(Bloomberg) -- Time is running out for the European Union to resolve a dispute with the US over its massive subsidy program set to come into force in January, as the bloc weighs a series of measures to ensure European companies remain competitive.
The European Commission is trying to find a way to make sure EU firms aren’t at a disadvantage from subsidies that US President Joe Biden’s Inflation Reduction Act will hand out to American firms, according to people familiar with the issue.
Some of the options available for EU officials include anti-dumping measures and a new instrument to remedy distortions created by subsidies granted by non-EU countries to businesses operating in the single market.
The bloc’s executive arm would assess how to cut red tape for firms benefiting from existing EU incentives, said the people who asked not to be named on a confidential issue.
German Chancellor Olaf Scholz, speaking about the US law, told reporters in Berlin on Friday that “we must ensure fairness in the relationship between Europe and the US.” He said this “is why France and Germany, the French President and I, campaigned very early on for the EU to approach the US government directly and start negotiations on this issue.”
The EU is so far reluctant to take major steps including creating its own subsidy program as it worries about negative spillover worldwide. Member states are also against triggering a trade war with their transatlantic ally despite seeing the package as in breach of World Trade Organization rules.
Avoid Trade War
“I want to avoid a trade war by any means,” Dutch Foreign Trade Minister Liesje Schreinemacher said earlier Friday on her way into a meeting with her EU colleagues in Brussels. “No one benefits from any trade war.”
EU policy makers say the US law violates WTO subsidy and non-discrimination rules. The bloc argues that the legislation’s tax credits penalize European automakers because it forces them to source raw materials for electric batteries from countries that have a free-trade agreement with the US.
A spokesperson for the commission said the US law shows how important it is that the EU and Washington work together to coordinate approaches to key global technology, economic and trade issues. Work is advancing steadily and will continue, the spokesperson said.
EU trade ministers discussed the US plan Friday ahead of the high-level talks due in Washington next month between the commission and the Biden administration. But progress made in the Trade and Technology Council has been overshadowed by meager results from talks to address European concerns about the US law.
The commission does not expect the US to amend the law’s main points as it is a core part of Biden’s agenda, the people said. Instead, the task force triggered by European concerns is looking at targeted solutions to some specific demands of the bloc.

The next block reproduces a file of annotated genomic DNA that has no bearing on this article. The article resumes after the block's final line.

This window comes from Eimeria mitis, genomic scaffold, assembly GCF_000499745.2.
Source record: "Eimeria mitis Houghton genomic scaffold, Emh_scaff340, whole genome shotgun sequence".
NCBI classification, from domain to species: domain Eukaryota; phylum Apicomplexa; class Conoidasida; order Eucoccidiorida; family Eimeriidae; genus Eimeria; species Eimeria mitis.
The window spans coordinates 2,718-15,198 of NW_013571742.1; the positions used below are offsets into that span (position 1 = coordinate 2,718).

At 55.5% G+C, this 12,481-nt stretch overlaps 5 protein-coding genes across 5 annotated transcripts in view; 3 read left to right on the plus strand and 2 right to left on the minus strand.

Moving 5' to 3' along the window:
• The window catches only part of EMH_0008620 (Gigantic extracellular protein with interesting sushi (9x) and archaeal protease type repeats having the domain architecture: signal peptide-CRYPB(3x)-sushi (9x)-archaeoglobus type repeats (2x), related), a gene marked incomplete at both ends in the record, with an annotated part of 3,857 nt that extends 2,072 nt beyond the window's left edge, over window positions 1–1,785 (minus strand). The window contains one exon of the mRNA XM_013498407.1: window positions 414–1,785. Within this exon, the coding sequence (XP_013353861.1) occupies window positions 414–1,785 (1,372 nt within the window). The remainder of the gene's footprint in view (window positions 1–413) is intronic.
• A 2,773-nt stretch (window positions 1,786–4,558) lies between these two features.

Officials hope to achieve some concrete results by the time the TTC convenes on Dec. 5. But the EU side is increasingly pessimistic as there is no perceived sense of urgency from the US after three meetings, and instead Washington is stressing opportunities for European companies offered by the green package, the people said.
Valdis Dombrovskis, the commission’s vice-president for trade, said that the December meeting will be “a good time to take stock” and then decide on the next steps.
The commission already told member states that the task force will continue its work beyond the December gathering, until the EU side gets clarity on how the US intends to implement the subsidies from Jan. 1, when the law comes into force, the people said.
The commission wants to keep all possible options available, including bringing a case to the WTO, although the bloc has insisted over the past days that dialog is the best way to find a solution. A case would take several years to work its way through the trade body’s hobbled dispute-settlement system. Even if the EU wins the costly and time consuming dispute, the US could essentially veto the outcome by appealing the decision to the WTO’s paralyzed appellate body.
A failure to resolve the issue may persuade European nations to match America’s massive domestic subsides, which could quickly sink into a transatlantic trade war akin to the multi-decade Airbus-Boeing subsidy fight.
Member states have been demanding the same treatment that Canada and Mexico obtain under the US law. If that is not the case, “we will obviously have to think of other measures which could be either coercive ones, or obviously support ones for our own companies here on European soil,” warned Olivier Becht, French minister delegate for foreign trade.
--With assistance from Bryce Baschuk and Kamil Kowalcze.
(Updates with Scholz comment in fifth paragraph)
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